New Mother

Making new mothers a priority

For many women, becoming a new mother is the most wondrous experience available in life. Holding a newborn in your arms, seeing its eyes blink and focus for the first time, feeling its soft skin, watching its first fluttering kicks outside of the womb.

These earliest feelings of wonder are the beginnings of one of the most important relationships there is. Get it right and the benefits of attachment made at this early stage will be felt by your child in its personal and social relationships throughout its entire life.

And yet, being a new mother is not always serene and plain-sailing. In fact, almost all new mothers, especially first timers, will experience myriad anxieties and have a plethora of questions tumbling around inside their heads at any given time. For example, the following list is just a sample of the kinds of questions that are likely to occupy your mind over the first few weeks:

  • When should I first bath my baby?
  • How should I bath my baby?
  • How many feeds should I give my baby?
  • How many nappy changes a day is normal?
  • What baby clothes should I put on my baby?
  • How do I know if something might be wrong?
  • Who do I call if I worry that something is wrong?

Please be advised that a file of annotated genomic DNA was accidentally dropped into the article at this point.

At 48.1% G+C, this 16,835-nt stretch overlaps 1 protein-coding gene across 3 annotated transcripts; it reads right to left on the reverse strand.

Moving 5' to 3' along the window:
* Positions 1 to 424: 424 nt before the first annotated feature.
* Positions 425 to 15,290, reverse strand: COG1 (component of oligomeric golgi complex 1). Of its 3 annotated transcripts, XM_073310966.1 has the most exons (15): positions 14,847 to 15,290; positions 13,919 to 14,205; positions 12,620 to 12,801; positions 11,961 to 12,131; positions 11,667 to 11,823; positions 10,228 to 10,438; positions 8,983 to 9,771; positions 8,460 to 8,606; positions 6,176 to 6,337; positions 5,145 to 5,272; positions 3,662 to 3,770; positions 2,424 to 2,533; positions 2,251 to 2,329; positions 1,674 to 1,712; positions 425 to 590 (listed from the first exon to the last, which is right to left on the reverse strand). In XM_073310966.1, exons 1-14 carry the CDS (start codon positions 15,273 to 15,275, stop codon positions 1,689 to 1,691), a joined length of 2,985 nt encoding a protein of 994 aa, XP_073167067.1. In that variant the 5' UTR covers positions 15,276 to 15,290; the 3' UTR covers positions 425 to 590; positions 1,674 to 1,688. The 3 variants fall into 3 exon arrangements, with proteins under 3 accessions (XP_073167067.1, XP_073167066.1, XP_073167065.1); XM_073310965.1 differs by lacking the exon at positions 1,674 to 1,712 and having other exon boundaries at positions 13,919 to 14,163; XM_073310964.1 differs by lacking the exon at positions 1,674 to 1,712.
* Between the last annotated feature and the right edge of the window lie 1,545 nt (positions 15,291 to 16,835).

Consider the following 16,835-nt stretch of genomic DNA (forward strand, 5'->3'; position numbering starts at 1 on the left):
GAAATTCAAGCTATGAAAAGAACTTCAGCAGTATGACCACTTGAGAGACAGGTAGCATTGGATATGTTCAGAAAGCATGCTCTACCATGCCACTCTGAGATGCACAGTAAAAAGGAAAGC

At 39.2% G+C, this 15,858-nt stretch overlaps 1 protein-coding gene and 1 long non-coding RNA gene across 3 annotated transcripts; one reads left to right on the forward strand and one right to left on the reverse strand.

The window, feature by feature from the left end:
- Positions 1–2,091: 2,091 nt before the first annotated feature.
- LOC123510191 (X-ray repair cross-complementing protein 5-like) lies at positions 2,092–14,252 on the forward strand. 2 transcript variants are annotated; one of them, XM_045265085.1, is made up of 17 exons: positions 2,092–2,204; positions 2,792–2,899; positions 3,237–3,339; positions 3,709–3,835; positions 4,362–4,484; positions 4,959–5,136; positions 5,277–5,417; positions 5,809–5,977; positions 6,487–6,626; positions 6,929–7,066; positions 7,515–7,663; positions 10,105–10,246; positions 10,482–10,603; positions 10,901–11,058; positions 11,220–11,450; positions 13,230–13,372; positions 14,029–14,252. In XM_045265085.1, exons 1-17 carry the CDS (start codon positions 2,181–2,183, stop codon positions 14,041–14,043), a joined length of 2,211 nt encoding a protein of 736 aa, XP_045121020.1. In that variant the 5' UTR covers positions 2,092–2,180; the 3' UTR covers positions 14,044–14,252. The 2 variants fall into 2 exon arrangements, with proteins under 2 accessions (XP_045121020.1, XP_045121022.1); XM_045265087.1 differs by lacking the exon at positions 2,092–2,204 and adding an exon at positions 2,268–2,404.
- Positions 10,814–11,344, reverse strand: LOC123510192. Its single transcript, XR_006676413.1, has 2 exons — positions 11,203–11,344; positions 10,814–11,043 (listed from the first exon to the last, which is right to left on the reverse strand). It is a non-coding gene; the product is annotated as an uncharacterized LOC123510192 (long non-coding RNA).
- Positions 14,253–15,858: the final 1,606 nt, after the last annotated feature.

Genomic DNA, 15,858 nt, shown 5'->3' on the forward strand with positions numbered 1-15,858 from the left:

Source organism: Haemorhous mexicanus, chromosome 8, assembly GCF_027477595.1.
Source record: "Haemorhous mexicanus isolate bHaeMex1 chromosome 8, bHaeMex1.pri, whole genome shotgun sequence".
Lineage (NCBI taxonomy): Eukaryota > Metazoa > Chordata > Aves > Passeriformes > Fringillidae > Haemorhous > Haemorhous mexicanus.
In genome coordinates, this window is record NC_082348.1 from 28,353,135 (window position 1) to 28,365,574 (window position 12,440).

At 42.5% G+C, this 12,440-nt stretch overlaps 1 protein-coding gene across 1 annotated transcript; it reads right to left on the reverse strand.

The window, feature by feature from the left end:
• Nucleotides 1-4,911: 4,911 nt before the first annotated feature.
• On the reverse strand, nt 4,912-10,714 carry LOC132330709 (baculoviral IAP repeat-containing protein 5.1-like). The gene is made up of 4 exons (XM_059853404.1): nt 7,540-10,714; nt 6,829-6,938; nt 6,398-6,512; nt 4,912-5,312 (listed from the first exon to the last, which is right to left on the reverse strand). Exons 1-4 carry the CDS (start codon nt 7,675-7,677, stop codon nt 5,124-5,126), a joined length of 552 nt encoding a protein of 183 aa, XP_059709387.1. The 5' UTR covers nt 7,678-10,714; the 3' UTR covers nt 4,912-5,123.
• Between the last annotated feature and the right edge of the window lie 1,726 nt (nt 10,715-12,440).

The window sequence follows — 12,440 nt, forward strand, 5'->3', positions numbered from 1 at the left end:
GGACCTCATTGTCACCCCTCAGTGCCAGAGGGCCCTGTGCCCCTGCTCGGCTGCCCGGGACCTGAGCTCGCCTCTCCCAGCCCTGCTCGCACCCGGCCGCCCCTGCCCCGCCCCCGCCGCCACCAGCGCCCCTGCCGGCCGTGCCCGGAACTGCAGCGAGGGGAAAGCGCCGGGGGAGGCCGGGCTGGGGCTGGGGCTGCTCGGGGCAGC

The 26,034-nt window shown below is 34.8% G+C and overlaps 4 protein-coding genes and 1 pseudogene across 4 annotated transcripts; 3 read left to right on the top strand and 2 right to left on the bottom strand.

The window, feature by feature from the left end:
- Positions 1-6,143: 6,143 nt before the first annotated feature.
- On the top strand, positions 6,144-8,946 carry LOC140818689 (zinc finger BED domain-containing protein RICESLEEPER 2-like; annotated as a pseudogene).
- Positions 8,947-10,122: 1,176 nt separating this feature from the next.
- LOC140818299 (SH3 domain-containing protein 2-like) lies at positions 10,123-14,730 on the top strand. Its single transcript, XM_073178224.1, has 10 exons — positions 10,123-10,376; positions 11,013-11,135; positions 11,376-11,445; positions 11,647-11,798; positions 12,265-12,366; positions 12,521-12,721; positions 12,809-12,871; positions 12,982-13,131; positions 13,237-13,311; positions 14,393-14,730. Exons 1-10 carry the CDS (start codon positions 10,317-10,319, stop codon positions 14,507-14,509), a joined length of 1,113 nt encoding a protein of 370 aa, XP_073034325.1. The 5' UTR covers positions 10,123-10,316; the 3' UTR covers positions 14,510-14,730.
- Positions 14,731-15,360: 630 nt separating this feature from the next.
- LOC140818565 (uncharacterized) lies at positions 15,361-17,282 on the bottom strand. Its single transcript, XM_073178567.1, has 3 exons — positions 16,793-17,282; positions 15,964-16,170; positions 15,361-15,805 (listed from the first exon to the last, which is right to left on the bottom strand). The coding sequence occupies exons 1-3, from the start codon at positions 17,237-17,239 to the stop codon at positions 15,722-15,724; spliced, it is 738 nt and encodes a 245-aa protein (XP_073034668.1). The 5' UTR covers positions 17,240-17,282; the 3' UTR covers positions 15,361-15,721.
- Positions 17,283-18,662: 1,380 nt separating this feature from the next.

• When should baby sleep?
  • Where should baby sleep?
  • And so on, and so on…the list is almost inexhaustible

Not just about the baby

Yes, motherhood brings more joy than you can ever imagine, but it also brings worry and anxiety. Newborns may not weigh much more than a large tub of ice cream but their gravitational pull is so enormous that you will spend the next sixteen years, or so, orbiting their growing planet rather than perhaps focusing on your own solar system. Your child will literally become your world.

But this doesn’t mean that you won’t sometimes feel upset, unwell or lonely; you will still have your own welfare to look out for. But then it should come as no surprise that life’s greatest event, childbirth, comes with a whole set of brand new issues.

This is why, as well as looking after baby, you will also have to take steps to look after yourself. Here at My BabyManual we want to help you achieve this and can provide information and resources in relation to your own health and wellbeing. For example, we can help with all of the following:

  • What is lochia and when will I stop bleeding?
  • How do I help baby latch on?
  • What do I do about sore breasts and cracked nipples
  • What is happening to my mood?
  • What is postnatal depression, postnatal anxiety and postnatal OCD?
  • When can my partner and I have sex again?
  • When will my body return to normal?
  • What should I be eating?
  • When can I begin to exercise again?

Here at My BabyManual we have a site packed full of resources for new mothers and their partners, so they can be supported and prepared before and throughout their journey into parenthood. Read on for help, advice and information from My BabyManual and its expert doctors, midwives, obstetricians, nutritionists and more.

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